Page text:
But first off lunch in the nearby Pear Tree gastropub. This was a perfect choice for lunch, although just a bit too chilly to take advantage of the tables outside.
The Manor itself is approached by a country lane. No real parking spot either - cars just back down the verge in front.
The gardens/grounds are especially attractive this time of year with the Spring bulbs.Although evidently there are riches later in the year too, notably the rose garden. But we liked this very much, and impressed that they only have one full-time gardener to keep it looking so pristine.
The little church has charm of its own, although it predates the house. Its difficult to believe that its congregation wasn't primarily workers from the big house.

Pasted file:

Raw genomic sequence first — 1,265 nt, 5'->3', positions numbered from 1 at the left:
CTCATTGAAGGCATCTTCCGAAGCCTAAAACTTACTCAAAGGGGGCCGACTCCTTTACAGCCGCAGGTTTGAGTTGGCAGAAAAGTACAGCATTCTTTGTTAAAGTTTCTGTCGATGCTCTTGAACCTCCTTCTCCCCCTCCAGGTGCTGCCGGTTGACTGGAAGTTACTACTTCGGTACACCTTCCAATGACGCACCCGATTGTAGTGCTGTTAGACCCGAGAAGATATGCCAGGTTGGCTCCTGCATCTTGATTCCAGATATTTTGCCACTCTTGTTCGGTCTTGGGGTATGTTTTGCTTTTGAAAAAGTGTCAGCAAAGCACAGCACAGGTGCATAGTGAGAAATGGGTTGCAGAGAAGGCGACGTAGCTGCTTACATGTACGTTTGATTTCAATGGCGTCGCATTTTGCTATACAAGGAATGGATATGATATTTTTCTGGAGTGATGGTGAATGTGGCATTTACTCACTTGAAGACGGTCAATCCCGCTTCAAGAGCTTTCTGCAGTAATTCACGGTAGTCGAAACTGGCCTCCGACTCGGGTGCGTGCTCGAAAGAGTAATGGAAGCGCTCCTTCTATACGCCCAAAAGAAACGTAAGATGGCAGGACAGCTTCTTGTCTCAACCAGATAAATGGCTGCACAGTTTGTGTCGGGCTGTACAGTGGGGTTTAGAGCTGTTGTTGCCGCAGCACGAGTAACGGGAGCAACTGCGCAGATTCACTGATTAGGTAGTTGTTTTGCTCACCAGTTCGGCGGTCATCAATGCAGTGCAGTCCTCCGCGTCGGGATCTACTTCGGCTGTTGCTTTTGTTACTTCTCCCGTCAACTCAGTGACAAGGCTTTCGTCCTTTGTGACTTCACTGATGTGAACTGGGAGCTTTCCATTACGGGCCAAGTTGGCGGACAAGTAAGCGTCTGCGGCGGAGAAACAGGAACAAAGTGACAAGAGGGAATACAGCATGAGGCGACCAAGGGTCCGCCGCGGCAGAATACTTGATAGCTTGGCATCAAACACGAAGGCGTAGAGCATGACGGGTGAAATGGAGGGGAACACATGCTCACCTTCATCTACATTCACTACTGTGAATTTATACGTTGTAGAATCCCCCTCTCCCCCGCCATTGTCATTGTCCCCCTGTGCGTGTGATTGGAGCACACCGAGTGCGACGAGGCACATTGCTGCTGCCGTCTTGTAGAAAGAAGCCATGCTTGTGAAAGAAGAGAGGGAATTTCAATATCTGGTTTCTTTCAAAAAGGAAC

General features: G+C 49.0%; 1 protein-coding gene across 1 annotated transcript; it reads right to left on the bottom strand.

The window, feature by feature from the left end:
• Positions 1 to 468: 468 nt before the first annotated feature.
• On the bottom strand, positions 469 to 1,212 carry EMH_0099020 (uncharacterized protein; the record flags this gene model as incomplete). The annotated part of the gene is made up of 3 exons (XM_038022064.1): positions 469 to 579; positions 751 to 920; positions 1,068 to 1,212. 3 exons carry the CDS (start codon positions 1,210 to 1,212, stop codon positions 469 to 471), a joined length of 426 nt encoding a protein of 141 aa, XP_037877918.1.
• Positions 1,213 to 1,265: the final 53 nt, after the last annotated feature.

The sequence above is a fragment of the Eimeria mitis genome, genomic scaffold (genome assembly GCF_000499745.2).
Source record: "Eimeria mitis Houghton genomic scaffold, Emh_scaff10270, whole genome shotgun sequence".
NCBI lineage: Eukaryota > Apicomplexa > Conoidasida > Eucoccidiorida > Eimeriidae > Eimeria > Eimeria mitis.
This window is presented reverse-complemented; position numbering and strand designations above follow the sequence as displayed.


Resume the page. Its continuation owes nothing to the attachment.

Unfortunately, one wasn't allowed to take photos of the interior, although having said that, since the interior could only be entered a start of a (very good) guided tour, and the tours were very well subscribed, any photos would inevitably have been largely of other tourists gawping.
the house had an interesting history. It was built as proper fortified manor. At the time one might expect trouble as a well-off land owner. But it ended up in a pretty ruinous state as it descended from the home of landed gentry to lodgings for local farmers. But Pugin took a shine to it and interested one Victorian enough for him to renovate the semi-derelict buildings to form a comfortable, if rather cold, house, with its main hall and "squints" - stone masks which hid peep=hols from which the goings on the hall could be monitored from adjoining rooms upstairs.